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File Encryption in NetShare Folder

Created: 24 Feb 2011 | 1 comment

A client requires us, every day, to send (via secure FTP) files that are always encrypted with a particular PGP key.

My problem is that at least 3 users need to be able to copy files into this output folder.  The number of files to be transferred make individually encrypting each file a very unattractive option, so . . .

To achieve this (maybe misguidely), I purchased PGP NetShare with the intent that the 3 employees would share a common PGP private key (not officially contenanced I know . . .).

NetShare works brilliantly if all 3 users have their own personal private key and each is individually given access to the folder.  I've found, though, that it does not work with a single shared private key:-

  • the user who created the NetShare folder has full access (expected);
  • users without PGP privilege can access the folder and see encrypted files (expected);
  • users who have the shared private key cannot access the folder with the message "<foldername> is not accessible.  Access is denied." (unexpected to say the least).

Is NetShare capable of being run in this mode?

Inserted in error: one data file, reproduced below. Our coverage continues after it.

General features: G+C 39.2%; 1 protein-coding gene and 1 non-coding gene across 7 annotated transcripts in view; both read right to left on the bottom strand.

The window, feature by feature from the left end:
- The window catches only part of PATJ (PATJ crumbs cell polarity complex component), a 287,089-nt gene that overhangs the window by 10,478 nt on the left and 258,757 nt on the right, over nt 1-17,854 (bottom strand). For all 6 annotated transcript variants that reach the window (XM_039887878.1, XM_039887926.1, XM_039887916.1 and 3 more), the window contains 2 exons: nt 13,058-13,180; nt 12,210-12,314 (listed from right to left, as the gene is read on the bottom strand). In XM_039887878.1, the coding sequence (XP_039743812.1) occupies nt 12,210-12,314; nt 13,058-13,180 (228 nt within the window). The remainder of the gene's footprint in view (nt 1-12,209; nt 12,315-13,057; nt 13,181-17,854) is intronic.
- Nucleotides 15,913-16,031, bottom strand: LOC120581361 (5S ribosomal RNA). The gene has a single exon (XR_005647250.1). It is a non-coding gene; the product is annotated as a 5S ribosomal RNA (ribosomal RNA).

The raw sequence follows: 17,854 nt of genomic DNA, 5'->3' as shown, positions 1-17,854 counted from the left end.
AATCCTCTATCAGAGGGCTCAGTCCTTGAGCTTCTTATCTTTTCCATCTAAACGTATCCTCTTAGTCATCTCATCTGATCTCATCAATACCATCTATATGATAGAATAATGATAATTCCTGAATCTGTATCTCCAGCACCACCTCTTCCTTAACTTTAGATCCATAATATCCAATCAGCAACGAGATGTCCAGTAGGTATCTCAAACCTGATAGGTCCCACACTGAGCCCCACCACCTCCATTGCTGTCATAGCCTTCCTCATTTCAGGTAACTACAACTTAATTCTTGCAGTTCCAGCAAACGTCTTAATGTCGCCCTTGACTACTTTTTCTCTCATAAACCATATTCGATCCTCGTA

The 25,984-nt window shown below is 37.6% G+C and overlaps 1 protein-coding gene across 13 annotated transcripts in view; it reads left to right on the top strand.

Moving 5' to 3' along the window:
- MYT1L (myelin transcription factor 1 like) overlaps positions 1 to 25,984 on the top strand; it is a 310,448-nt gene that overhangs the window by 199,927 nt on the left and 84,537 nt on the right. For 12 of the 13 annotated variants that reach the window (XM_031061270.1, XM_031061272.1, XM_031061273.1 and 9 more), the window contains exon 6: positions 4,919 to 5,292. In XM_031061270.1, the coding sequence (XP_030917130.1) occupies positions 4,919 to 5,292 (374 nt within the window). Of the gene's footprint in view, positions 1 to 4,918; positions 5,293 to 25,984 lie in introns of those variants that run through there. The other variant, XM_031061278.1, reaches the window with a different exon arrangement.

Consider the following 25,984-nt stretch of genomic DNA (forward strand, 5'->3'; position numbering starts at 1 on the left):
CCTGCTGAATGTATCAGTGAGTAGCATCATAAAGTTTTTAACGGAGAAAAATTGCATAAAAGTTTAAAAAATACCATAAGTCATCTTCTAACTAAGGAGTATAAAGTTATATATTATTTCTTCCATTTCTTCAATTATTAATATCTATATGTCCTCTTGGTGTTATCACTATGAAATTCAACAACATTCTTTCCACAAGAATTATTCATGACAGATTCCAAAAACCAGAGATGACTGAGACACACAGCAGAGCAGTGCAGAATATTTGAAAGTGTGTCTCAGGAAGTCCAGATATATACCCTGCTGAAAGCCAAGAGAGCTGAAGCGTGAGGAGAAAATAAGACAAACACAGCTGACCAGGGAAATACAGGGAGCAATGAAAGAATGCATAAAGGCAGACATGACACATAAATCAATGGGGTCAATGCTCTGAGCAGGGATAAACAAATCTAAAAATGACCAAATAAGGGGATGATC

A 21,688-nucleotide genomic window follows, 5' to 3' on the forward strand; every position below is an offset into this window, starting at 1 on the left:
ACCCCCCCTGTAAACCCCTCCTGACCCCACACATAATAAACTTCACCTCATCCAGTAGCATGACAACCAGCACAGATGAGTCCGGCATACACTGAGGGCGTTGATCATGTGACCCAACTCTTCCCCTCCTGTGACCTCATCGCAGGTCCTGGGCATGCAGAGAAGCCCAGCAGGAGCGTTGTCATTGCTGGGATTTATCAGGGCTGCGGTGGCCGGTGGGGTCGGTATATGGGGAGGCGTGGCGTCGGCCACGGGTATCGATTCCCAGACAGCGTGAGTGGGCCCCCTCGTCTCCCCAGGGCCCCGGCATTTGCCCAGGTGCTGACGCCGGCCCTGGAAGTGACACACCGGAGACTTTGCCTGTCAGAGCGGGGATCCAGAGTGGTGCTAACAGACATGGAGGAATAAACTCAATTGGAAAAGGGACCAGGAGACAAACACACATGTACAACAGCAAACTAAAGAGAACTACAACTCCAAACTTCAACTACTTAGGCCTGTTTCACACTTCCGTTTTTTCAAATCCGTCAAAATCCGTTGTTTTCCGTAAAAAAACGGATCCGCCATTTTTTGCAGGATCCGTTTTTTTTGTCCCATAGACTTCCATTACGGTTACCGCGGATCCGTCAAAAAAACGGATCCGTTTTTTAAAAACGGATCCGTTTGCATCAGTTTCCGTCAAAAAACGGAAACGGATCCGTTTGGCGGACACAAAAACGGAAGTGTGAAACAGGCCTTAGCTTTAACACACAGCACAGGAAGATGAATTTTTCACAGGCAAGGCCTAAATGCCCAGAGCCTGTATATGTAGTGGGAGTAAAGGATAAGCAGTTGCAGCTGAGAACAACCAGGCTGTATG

Belatedly a more fundamental question occurs to me - when copied elsewhere, will a file from a NetShare folder be readable as a PGP encrypted file anyway?

Yours confusedly.

Setup: PGP Desktop for Windows 10.1.1 with NetShare x 3

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Tom Mc's picture

NetShare is not designed to be used in this manner, so I'm not very surprised that it is not working for this.

Typically, when a file is copied from the folder to a non-NetShare protected location, the encryption remains, but it does not always do so.  However, you can copy a NetShare protected folder from one location to another, and the encryption of the files will be retained.  I don't know if this may work as you desire if you copy the whole folder to the local computer that needs to do the decryption (NetShare encrypted files are transmitted in the encrypted state when being accessed from a networked computer, and are then decrypted at the user's computer).

If you can accumulate files in a folder and send them as a PGP Zip file, this may possibly work better for you, without the necessity of encrypting individual files.

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